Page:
Effects of three different water temperatures on dehydration in competitive swimmers

Giovanni Boscaino, Felicia Farina, Valentina Di Felice, Giuseppe Morici, Filippo Macaluso, Bonsignore, Stampone

Research output: Contribution to journalArticlepeer-review

18 Citations (Scopus)

Abstract

AimsThe purpose of this study was to evaluate the effects of three different water temperatures on physiological responses (dehydration, sweat rate, urine output, rectal temperature and plasma electrolytes) of competitive athletes during a “simulated” race of 5 km in an indoor swimming pool.MethodsNine male competitive master swimmers swam 5 km with the water at temperatures of 23, 27 and 32 ̊C. Immediately before (Pre) and after (Post) each trial, samples of blood and urine were collected, body weight was recorded and rectal temperature was measured. The dehydration percentage and sweat rate were the highest at 32 ̊C and the lowest at 23 ̊C (23 ̊C: −0.9 ± 0.5; 27 ̊C: −1.3 ± 0.6; 32 ̊C: −2.2 ± 0.7% and 23 ̊C: 0.48 ± 0.28; 27 ̊C: 0.76 ± 0.36; 32 ̊C: 1.25 ± 0.37 l/h). The Post urine volume output was not significantly different in the three trials (23 ̊C: 122.6 ± 62.4; 27 ̊C: 78.2 ± 24.9; 32 ̊C 81.4 ± 37.0 mL). The 27 and 32 ̊C water increased the rectal temperature (Pre: 37.0 ± 0.3; Post: 37.9 ± 0.5 ̊C–Pre: 36.9 ± 0.4; Post: 38.0 ± 0.4 ̊C, respectively).ResultsThis study shows that dehydration, sweat rate and body temperatures simultaneously increase with the rise of water temperature during the shortest open water swimming event distance (5 km) performed at race intensity.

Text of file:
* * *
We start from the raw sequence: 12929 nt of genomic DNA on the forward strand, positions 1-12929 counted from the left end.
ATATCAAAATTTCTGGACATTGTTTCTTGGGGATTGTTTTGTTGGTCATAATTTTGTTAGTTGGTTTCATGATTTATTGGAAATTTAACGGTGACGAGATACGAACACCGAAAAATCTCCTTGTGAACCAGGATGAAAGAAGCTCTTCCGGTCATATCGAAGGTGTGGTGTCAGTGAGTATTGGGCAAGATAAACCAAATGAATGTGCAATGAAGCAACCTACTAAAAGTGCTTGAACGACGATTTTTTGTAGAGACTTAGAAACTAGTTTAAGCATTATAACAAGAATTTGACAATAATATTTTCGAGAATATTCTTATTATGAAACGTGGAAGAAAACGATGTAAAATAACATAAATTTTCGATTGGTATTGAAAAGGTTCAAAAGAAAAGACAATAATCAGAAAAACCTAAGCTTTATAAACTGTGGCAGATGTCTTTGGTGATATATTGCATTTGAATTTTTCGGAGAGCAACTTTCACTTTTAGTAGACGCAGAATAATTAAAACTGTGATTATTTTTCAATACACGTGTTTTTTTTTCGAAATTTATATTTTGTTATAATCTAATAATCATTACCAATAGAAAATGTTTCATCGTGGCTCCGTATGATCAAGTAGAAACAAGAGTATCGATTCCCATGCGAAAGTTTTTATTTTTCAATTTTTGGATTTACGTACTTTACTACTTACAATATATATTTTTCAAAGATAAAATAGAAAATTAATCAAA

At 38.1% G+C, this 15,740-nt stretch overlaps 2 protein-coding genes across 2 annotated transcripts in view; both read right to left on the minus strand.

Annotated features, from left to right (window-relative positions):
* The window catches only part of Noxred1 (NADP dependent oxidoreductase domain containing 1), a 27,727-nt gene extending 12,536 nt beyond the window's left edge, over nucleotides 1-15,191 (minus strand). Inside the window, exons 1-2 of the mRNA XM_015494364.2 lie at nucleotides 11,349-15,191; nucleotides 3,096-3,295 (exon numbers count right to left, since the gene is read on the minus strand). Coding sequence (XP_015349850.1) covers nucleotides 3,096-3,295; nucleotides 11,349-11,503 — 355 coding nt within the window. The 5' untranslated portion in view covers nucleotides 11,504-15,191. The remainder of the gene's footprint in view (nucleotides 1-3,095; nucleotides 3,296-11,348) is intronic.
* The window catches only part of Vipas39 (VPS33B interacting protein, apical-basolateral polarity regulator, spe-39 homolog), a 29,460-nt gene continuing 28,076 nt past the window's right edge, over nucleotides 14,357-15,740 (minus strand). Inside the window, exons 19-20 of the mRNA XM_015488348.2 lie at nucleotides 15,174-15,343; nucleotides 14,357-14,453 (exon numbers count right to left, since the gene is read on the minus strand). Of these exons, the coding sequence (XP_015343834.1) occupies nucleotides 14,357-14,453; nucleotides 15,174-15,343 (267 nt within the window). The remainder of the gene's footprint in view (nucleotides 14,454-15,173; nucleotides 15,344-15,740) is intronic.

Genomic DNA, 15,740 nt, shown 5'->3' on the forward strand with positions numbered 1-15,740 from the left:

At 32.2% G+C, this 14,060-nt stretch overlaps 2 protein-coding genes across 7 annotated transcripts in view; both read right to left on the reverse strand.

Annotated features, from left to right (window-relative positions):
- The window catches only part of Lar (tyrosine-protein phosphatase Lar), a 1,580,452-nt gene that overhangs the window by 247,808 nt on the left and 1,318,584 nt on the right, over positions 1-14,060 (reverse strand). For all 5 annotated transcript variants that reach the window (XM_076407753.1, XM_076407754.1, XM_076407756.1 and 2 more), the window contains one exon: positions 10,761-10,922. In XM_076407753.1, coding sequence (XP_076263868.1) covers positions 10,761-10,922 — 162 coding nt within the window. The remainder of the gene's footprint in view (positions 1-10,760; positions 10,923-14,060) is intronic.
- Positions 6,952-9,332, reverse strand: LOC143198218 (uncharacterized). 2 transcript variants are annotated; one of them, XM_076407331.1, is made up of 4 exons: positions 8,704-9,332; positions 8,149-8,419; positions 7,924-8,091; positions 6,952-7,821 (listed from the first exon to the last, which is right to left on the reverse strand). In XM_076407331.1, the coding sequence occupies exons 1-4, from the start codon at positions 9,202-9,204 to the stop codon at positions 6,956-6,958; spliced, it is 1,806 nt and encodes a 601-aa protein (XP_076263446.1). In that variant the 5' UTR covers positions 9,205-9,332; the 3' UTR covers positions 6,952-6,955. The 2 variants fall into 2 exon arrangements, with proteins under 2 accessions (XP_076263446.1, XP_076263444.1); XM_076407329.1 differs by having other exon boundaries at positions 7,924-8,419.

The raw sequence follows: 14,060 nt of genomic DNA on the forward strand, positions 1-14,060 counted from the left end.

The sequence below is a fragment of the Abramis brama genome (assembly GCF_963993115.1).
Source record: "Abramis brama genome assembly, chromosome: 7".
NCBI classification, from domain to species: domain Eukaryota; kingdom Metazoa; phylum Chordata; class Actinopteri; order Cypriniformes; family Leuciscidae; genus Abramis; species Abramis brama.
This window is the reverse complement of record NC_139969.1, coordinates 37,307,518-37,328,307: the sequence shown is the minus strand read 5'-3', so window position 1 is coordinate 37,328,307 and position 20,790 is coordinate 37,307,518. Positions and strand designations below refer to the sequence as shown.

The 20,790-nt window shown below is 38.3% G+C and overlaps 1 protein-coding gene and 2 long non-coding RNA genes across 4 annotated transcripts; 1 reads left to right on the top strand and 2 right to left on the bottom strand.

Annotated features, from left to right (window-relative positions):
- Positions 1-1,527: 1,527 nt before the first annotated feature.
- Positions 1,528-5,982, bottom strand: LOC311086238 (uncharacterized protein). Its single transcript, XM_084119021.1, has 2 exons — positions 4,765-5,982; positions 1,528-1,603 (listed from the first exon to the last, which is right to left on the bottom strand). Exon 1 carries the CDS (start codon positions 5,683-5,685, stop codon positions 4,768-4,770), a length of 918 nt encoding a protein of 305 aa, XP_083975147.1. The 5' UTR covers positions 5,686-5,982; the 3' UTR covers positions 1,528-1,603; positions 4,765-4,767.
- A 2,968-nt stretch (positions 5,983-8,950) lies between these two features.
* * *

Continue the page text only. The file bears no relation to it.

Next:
Original languageEnglish
Pages (from-to)265-271
Number of pages7
JournalSCIENCE & SPORTS
Volume26
Publication statusPublished - 2011

All Science Journal Classification (ASJC) codes

  • Orthopedics and Sports Medicine

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